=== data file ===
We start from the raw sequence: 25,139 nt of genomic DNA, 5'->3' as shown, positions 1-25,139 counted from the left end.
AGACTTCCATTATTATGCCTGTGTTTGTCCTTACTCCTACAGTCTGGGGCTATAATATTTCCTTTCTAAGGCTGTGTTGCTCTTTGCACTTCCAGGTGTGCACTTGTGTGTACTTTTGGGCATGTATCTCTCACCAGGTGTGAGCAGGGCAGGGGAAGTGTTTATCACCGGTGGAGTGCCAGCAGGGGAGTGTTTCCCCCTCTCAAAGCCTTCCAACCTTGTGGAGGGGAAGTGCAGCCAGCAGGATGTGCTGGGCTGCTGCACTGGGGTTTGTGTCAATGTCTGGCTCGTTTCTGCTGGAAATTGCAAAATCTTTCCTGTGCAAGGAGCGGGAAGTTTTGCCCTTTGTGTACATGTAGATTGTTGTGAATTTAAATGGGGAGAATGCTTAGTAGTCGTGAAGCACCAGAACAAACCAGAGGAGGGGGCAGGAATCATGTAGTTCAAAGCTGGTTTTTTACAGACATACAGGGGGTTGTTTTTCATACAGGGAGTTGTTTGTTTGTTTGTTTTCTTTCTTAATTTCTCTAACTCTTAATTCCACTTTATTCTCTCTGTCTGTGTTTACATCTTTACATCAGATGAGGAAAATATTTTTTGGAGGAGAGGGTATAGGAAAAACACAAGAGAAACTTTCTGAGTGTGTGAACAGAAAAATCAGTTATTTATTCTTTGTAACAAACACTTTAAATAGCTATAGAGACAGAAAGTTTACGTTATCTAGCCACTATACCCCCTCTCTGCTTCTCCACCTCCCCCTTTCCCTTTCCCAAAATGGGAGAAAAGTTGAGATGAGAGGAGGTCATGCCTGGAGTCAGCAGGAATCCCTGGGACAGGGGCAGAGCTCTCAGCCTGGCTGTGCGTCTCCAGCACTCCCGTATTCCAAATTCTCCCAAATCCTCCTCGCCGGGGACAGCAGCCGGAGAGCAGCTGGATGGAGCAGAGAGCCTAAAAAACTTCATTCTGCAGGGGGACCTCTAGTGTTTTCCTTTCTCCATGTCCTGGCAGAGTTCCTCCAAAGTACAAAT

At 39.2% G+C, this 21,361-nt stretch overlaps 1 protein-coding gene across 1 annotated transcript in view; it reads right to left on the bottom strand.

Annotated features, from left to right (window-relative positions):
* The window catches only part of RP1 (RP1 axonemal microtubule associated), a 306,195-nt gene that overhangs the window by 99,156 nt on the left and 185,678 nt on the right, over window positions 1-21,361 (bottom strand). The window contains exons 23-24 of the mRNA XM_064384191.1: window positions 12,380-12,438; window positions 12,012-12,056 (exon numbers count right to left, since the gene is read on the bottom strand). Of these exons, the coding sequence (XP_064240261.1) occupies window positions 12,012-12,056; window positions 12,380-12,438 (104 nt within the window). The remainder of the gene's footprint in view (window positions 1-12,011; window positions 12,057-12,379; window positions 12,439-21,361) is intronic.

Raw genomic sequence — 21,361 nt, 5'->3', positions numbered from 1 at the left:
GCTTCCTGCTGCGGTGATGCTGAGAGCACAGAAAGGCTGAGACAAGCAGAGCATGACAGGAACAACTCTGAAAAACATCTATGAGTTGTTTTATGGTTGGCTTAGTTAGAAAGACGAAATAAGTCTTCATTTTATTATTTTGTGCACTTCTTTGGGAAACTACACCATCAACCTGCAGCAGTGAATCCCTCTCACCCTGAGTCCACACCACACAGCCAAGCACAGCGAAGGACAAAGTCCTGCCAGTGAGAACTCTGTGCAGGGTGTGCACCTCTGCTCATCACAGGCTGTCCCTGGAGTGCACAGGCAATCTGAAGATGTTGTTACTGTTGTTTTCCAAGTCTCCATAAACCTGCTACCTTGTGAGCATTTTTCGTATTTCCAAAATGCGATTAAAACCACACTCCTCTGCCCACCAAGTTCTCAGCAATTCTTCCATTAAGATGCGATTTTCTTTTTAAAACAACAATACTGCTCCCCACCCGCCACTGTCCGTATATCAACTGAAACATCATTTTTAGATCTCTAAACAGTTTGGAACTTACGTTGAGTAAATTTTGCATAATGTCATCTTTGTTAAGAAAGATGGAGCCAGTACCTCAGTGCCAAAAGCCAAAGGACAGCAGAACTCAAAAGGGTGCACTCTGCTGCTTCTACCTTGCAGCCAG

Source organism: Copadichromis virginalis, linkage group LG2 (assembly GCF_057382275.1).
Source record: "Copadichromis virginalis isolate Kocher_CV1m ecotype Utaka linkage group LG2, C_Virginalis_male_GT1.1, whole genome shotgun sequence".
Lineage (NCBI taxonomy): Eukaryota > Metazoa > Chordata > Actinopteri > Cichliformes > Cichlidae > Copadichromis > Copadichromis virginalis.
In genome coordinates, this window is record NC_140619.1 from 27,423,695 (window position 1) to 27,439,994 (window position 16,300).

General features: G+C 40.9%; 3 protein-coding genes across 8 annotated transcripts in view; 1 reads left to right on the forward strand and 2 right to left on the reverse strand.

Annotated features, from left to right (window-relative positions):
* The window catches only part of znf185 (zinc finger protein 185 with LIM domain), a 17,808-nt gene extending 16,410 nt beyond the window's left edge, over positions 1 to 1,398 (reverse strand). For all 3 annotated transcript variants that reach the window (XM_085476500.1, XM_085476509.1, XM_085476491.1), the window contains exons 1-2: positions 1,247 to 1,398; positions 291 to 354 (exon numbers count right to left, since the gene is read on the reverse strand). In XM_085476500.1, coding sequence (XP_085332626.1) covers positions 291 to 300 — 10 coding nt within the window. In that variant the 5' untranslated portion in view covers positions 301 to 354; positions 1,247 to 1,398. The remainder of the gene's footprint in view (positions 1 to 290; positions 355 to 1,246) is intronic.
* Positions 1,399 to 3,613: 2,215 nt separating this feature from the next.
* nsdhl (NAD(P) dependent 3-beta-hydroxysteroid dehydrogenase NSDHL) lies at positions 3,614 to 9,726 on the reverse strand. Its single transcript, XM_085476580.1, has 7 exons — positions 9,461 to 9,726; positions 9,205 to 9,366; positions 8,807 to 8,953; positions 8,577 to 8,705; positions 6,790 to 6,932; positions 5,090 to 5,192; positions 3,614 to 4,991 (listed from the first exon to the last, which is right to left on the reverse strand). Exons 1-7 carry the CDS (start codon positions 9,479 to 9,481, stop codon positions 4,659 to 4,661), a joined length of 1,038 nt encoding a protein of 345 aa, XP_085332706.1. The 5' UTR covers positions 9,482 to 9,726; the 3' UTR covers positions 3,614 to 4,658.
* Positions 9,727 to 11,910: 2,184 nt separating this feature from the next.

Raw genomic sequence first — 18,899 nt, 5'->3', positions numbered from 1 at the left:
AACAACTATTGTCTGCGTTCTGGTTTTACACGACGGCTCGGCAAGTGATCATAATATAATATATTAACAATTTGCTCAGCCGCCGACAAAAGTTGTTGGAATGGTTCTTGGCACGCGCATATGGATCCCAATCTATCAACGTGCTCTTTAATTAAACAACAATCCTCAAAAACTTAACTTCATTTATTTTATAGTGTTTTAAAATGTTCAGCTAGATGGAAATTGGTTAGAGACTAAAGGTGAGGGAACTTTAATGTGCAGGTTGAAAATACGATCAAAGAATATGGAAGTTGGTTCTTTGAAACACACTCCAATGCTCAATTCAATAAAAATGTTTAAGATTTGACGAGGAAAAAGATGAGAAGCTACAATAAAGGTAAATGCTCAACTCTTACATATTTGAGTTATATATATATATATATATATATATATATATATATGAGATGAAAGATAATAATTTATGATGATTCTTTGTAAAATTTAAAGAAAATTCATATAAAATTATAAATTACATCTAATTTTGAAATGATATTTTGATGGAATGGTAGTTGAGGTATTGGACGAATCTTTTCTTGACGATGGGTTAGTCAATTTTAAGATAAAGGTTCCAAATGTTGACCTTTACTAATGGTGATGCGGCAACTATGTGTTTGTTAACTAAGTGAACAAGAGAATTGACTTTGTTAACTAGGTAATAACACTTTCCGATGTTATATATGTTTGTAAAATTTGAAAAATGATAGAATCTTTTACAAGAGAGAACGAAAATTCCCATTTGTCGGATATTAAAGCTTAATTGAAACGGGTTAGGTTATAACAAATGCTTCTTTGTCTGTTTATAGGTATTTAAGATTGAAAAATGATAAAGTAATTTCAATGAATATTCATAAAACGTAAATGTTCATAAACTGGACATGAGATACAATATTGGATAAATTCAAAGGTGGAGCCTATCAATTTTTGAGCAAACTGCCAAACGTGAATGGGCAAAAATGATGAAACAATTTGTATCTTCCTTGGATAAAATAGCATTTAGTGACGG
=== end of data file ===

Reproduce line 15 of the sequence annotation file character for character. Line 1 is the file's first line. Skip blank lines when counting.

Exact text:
* Positions 1,399 to 3,613: 2,215 nt separating this feature from the next.